Protecting Yourself from Liars in the Factoring Industry

Factoring FraudIt’s no surprise to anyone in the factoring world that fraud is always a risk. If you ask any factoring company owner, it’s not even a matter of “if,” but, “when.” As much as we want to believe that all of our clients are honest and full of integrity, the truth is: some just aren’t. While most factoring companies go through very thorough measures in order to protect themselves, no business is completely immune. When there are hundreds and thousands of dollars at stake, what’s the solution? Unfortunately, there isn’t one—unless you want all of your potential and current clients to take lie detector tests—which probably won’t be great for future business. However, if you know what to listen and look for, it’s possible to avoid being scammed and defrauded in the factoring industry.

At this year’s annual IFA conference, guest speaker Greg Hartley, a former US Army interrogator, offered advice and insight about how to detect when someone is lying. “People generally lie for one of three reasons: love, greed or hate,” he says. “Most people are actually not good liars. However, few people have the skills necessary to detect when someone is lying.”

What makes a good liar?

Remember when you were a little kid and you were just experimenting with lying? I’d venture to guess that it didn’t go very well. Little kids haven’t had much practice lying, and even so, the stakes aren’t super high.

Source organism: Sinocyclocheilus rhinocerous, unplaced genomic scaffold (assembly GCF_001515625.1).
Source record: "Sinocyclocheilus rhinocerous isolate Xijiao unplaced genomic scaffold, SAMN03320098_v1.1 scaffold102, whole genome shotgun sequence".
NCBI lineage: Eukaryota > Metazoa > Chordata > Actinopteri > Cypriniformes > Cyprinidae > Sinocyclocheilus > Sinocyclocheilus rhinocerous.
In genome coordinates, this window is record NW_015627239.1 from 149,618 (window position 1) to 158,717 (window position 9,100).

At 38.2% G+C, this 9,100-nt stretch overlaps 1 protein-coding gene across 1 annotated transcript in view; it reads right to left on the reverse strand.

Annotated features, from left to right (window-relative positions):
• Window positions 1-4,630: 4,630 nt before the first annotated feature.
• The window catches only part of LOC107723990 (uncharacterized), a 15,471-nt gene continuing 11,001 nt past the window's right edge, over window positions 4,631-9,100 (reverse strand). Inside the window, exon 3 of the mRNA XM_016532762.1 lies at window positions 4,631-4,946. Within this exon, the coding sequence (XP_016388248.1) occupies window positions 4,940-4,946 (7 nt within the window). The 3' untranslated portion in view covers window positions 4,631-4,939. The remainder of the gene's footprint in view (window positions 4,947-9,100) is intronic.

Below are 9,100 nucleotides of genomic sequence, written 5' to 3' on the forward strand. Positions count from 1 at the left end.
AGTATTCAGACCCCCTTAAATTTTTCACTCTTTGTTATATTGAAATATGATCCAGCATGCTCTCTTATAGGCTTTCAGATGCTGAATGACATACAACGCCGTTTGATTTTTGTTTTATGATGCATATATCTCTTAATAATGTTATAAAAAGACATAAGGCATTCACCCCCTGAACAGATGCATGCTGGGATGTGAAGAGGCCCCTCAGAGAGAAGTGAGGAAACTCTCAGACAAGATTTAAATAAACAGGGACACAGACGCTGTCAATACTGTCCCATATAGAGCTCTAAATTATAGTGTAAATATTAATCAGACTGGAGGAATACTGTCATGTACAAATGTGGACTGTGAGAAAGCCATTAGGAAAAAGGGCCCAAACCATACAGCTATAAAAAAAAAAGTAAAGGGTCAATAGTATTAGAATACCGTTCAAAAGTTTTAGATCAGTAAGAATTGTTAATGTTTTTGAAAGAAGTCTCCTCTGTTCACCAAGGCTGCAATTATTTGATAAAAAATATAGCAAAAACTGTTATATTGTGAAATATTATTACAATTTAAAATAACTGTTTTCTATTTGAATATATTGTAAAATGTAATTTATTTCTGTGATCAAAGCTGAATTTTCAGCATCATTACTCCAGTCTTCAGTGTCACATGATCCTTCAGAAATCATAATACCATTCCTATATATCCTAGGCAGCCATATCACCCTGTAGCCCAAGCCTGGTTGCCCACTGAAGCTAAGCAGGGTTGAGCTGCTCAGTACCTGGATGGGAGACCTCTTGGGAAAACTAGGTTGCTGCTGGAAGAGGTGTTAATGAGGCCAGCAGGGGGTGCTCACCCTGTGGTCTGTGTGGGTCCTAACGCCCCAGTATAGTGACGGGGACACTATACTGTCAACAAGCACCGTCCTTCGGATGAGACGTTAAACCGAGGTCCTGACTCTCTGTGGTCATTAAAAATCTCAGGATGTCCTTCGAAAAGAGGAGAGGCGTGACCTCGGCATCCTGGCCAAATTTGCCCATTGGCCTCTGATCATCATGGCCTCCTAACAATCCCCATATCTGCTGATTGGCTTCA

“Did you eat that cookie?”

“Who, me?”

“Yes, you…”

“It was the dog!”

“But we don’t have a dog…”

Now think back to a time you were lied to. Really lied to—as in, you fell for it—hook, line and sinker. What made the lie so believable? Most likely, the opposite of how you know when little kids are lying. People who are good liars tend to exhibit the same types of characteristics:

  • Smooth personality
  • Adaptability
  • Intuitive
  • The lie is based upon a partial truth

Additionally, there are different types of lies:

  • Omission – leaving details out – these lies are somewhat easier for liars to tell, as well as harder to detect , as they are generally based upon truth and just happen to skip over certain details in a story
  • Commission – twisting the truth to build a better story or more favorable version—these lies can be easier to spot as sometimes the liar forgets which version of the story he has previously told.
  • Embellishment – expanding upon a truth or making a story bigger

Because the stakes are often higher than cookies in business, especially the factoring industry, learning a bit more about how to detect lies is useful knowledge. See below for some further tips on how to spot a liar!